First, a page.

Albert Vogler is keeping it real:
One guy kept shouting, ‘Honk if you love movies!’ but to me it sounded like, ‘Honk if you love boobies!’ Come to think of it, this might be a more effective rallying cry. (I understand some people do, in fact, like boobies.)
I actually spent a brief amount of time on the pickets with my WGA friend on Wednesday. Everyone honks; there’s tons of camaraderie among these pasty writers who aren’t accustomed to hours of sunlight. People are digging in for the long haul. It seems the studios wanted this strike, and did what they could to get the writers to walk. The going theory is that they wanted to write off this whole season of television. That sounds crazy to me. There’s no question the studios’ motivation is money. They must think they can save more by not producing anything for six months than it would cost to give the writers a share of internet revenue.
As I say, I’m no expert on labor relations. I have read about a thing called a ‘dispensation’, wherein the Guild would allow a writer to be employed during the strike if the employer agrees to the contract terms the Guild wants. It seems to me that the studio that breaks ranks with the AMPTP first and gets a dispensation will make off like a fat cat in the night, able to show new shows on television (and thus get big ad dollars). If their motivation is only monetary, it makes sense for one studio to backstab the others and cave in.
The writers, on the other hand, are striking for more money, yes, but also respect. Respect is a luxury in Hollywood, but the directors get it and the actors get it — so why shouldn’t writers?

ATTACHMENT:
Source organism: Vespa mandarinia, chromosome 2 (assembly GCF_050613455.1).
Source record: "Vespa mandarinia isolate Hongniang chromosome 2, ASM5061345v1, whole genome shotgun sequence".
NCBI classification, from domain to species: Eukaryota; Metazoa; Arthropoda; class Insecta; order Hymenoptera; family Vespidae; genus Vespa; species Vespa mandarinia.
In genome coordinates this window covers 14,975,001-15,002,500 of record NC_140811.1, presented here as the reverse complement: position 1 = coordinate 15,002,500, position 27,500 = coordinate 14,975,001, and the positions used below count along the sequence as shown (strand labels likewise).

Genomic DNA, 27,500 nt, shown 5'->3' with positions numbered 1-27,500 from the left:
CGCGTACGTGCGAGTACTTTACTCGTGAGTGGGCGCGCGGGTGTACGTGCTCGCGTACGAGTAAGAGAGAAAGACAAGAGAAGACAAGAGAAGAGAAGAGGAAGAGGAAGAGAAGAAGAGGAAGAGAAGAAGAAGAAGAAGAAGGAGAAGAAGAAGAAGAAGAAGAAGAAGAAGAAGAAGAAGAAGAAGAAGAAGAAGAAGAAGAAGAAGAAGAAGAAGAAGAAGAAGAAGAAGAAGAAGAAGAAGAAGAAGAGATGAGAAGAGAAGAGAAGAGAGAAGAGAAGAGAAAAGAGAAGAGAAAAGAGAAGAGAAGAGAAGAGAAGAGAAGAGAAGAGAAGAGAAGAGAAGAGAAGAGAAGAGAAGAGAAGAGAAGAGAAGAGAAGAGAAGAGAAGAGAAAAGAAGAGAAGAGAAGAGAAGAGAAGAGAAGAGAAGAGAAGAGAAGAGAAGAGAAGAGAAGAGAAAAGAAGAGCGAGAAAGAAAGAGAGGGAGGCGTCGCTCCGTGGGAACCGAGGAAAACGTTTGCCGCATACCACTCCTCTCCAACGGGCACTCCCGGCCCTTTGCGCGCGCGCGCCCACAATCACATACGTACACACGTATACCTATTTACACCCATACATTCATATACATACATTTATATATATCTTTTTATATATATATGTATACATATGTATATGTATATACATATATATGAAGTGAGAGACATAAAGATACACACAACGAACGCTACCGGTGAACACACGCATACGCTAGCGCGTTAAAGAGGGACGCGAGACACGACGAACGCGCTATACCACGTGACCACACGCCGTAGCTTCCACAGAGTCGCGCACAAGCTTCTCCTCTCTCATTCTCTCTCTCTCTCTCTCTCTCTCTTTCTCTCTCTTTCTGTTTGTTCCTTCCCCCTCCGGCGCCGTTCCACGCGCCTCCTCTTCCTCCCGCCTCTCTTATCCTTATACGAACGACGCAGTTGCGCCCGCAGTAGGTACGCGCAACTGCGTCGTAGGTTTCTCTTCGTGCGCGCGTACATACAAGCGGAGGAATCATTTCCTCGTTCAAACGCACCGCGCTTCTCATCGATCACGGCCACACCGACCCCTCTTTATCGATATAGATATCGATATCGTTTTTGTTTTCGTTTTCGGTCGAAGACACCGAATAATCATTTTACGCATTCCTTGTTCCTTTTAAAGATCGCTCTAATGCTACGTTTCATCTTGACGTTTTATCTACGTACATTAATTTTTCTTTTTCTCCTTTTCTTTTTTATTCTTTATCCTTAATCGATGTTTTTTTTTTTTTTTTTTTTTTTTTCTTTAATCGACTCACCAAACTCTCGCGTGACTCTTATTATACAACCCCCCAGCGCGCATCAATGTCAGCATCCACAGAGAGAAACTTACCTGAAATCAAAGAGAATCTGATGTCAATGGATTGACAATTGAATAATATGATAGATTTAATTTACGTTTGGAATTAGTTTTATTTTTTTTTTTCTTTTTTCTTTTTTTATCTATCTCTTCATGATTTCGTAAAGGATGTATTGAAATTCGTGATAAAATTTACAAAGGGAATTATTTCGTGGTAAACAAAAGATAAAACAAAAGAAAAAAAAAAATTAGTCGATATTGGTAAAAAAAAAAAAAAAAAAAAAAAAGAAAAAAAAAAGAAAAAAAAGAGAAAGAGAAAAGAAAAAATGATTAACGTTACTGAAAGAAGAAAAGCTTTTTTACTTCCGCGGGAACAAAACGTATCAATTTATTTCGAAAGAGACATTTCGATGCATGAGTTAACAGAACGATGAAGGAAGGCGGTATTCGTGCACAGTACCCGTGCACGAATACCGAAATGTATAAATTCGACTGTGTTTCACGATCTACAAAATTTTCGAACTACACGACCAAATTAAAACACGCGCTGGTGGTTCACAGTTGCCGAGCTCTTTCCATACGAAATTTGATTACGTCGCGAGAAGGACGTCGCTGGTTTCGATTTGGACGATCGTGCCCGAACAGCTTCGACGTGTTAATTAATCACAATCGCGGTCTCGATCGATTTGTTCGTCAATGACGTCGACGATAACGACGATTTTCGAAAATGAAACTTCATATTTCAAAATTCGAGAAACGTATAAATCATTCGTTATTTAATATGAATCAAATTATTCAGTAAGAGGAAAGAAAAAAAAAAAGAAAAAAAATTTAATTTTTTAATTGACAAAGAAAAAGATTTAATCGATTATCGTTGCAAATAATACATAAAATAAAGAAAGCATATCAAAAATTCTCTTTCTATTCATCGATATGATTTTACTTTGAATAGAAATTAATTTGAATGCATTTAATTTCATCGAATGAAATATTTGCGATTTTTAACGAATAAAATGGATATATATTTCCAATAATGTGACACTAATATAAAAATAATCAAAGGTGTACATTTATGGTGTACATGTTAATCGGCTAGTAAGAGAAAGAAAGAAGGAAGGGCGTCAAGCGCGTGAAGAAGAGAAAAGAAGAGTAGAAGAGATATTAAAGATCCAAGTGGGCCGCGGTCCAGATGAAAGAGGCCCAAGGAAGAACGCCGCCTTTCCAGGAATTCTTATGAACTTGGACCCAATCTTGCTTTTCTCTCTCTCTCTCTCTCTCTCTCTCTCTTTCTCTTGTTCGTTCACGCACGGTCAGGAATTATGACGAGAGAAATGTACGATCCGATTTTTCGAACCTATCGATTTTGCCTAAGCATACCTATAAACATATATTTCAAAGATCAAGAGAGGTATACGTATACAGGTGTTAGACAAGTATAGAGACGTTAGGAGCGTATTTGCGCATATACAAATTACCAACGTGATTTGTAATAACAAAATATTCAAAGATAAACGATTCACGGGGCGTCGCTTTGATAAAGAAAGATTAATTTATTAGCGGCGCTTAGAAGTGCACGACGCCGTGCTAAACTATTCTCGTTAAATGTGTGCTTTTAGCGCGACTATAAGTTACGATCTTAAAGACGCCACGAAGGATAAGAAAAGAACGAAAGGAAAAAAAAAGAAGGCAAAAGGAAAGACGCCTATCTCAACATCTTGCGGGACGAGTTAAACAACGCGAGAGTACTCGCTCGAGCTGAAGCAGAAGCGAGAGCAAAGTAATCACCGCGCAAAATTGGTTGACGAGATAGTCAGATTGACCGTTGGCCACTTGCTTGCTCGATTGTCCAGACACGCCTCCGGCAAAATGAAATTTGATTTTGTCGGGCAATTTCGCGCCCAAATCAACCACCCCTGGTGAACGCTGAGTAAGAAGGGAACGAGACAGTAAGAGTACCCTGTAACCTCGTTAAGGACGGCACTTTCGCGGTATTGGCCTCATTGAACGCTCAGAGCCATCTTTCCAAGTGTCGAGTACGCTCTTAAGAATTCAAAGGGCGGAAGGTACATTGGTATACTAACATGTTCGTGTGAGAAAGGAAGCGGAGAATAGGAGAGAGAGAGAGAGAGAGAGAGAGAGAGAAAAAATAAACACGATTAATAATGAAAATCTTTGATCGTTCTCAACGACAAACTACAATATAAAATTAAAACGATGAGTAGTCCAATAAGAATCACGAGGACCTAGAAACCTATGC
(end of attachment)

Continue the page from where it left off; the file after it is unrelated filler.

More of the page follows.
UPDATE, MORE FANTASIZING OUT LOUD: Is it possible for a studio to break away from the AMPTP? I maintain it is far more likely than the WGA, the DGA or SAG disbanding. The AMPTP has only been around since 1982 and (Gene Hackman lookalike) J. Nicolas Counter III has been the President since the beginning, and is the lead negotiator with all unions, including the recent WGA negotiation. It’s his job to keep the Hollywood money machine humming. I can’t find any info on how much money he makes, but I bet it rivals if not exceeds the top execs at the studios. It’s much easier to fire the one guy who is losing you money than fire the creative talent that is making you money.
Fox and CBS are taking a sharp stance against the writers. But Jeff Zucker at NBC is staying more neutral. Imagine if NBC could poach Lost and CSI. That’s free market capitalism; and shareholders would no doubt approve.
Vogler: Day Three
Harlan Ellison rants on YouTube (how much did he get paid for posting this?)
Call the Studio Heads – YouTube
Tim Kazurinsky breaks it down
John August on day three, on the ‘Not One Word’ ad
Big protest at Fox today